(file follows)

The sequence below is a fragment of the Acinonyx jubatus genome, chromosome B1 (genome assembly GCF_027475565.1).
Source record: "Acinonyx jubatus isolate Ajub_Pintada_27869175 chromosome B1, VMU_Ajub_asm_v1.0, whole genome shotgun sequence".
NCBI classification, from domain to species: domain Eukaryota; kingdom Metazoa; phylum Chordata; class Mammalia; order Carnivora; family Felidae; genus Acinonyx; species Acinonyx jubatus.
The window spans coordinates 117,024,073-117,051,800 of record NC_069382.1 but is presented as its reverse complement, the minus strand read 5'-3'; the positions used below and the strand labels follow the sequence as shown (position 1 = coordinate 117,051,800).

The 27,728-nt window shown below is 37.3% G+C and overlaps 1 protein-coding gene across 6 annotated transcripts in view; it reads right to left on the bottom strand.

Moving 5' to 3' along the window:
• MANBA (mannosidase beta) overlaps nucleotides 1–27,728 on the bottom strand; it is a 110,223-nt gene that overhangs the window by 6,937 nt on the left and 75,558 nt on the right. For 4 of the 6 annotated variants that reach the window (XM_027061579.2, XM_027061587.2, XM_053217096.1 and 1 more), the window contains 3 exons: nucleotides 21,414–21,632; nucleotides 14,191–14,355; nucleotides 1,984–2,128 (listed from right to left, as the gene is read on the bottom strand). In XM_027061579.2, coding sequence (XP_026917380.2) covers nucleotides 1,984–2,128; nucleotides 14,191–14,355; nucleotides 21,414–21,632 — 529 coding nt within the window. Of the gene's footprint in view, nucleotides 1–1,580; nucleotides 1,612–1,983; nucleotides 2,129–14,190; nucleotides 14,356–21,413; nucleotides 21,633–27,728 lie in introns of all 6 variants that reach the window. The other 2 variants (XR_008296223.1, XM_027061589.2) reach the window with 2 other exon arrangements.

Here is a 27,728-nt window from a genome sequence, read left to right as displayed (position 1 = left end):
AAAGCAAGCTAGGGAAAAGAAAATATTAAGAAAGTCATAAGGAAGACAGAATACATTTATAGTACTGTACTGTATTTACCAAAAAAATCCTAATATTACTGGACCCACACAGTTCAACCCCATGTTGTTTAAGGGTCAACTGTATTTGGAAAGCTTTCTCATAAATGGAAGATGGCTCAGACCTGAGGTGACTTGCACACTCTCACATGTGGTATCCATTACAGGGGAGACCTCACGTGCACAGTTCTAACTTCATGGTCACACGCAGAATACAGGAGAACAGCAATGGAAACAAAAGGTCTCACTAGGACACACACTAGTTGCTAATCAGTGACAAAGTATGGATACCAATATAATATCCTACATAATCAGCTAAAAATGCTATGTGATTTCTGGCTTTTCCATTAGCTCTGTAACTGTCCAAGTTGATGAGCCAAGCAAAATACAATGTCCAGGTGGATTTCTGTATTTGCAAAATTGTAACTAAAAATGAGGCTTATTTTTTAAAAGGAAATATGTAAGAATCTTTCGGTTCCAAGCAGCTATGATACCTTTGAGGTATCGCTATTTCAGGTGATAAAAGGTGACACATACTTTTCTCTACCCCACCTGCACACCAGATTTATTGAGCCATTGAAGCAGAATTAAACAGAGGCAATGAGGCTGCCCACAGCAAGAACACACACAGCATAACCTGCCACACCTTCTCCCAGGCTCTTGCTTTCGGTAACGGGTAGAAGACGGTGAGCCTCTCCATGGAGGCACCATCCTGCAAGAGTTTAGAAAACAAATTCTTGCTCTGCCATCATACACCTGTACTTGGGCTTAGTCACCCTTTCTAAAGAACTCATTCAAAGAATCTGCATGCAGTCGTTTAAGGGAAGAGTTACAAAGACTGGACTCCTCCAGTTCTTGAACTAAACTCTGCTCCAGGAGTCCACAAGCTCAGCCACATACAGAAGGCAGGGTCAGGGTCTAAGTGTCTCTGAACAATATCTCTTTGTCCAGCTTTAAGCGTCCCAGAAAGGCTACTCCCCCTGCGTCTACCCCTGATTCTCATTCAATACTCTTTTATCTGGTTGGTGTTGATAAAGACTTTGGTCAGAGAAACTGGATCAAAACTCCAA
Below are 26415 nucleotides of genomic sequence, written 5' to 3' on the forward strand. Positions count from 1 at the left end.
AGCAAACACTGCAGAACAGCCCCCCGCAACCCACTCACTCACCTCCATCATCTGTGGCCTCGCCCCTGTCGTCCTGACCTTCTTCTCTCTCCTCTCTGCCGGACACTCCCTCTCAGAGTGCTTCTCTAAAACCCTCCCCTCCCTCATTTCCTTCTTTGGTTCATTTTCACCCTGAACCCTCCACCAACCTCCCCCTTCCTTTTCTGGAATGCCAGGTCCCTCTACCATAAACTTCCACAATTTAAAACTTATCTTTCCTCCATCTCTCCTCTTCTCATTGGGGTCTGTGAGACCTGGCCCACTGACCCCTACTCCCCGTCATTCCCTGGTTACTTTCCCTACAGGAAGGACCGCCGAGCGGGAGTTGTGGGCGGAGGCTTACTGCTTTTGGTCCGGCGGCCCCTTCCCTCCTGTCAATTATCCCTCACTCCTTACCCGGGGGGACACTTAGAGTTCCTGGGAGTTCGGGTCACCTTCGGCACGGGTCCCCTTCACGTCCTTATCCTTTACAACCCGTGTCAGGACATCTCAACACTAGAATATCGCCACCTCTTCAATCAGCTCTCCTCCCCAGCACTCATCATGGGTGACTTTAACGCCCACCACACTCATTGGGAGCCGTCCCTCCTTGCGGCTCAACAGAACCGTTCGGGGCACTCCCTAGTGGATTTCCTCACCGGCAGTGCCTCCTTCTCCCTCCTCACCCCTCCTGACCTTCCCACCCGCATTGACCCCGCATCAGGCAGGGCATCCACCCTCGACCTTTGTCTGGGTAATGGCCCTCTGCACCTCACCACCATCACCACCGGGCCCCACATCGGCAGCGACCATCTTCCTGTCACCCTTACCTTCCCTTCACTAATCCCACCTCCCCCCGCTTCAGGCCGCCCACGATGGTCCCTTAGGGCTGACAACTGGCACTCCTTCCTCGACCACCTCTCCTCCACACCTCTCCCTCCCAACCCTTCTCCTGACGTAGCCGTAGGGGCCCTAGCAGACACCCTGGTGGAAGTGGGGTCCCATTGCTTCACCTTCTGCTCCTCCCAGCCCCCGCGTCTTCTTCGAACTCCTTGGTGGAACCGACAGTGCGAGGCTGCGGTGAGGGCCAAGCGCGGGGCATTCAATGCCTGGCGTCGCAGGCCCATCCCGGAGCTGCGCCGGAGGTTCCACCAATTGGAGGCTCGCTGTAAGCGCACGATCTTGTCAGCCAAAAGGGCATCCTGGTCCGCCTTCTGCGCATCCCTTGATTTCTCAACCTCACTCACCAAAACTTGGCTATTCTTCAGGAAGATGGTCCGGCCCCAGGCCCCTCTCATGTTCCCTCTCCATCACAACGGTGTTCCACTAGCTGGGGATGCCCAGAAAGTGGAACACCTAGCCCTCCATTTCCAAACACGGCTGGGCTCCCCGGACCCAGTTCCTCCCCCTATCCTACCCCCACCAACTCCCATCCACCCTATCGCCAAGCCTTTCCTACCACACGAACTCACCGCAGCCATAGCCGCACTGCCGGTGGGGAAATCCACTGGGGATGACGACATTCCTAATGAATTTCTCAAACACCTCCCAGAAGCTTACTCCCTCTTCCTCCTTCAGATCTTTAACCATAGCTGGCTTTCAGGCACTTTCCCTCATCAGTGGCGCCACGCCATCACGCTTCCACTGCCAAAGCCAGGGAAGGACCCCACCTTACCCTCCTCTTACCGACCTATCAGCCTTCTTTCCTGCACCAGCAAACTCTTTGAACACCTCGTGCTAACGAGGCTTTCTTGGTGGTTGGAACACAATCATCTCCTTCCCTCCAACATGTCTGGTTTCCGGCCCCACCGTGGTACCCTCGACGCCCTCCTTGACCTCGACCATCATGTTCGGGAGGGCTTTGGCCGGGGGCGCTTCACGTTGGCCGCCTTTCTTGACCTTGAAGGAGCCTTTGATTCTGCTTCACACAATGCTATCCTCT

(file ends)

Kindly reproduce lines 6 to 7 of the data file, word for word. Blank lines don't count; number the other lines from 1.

Moving 5' to 3' along the window:
• MANBA (mannosidase beta) overlaps nucleotides 1–27,728 on the bottom strand; it is a 110,223-nt gene that overhangs the window by 6,937 nt on the left and 75,558 nt on the right. For 4 of the 6 annotated variants that reach the window (XM_027061579.2, XM_027061587.2, XM_053217096.1 and 1 more), the window contains 3 exons: nucleotides 21,414–21,632; nucleotides 14,191–14,355; nucleotides 1,984–2,128 (listed from right to left, as the gene is read on the bottom strand). In XM_027061579.2, coding sequence (XP_026917380.2) covers nucleotides 1,984–2,128; nucleotides 14,191–14,355; nucleotides 21,414–21,632 — 529 coding nt within the window. Of the gene's footprint in view, nucleotides 1–1,580; nucleotides 1,612–1,983; nucleotides 2,129–14,190; nucleotides 14,356–21,413; nucleotides 21,633–27,728 lie in introns of all 6 variants that reach the window. The other 2 variants (XR_008296223.1, XM_027061589.2) reach the window with 2 other exon arrangements.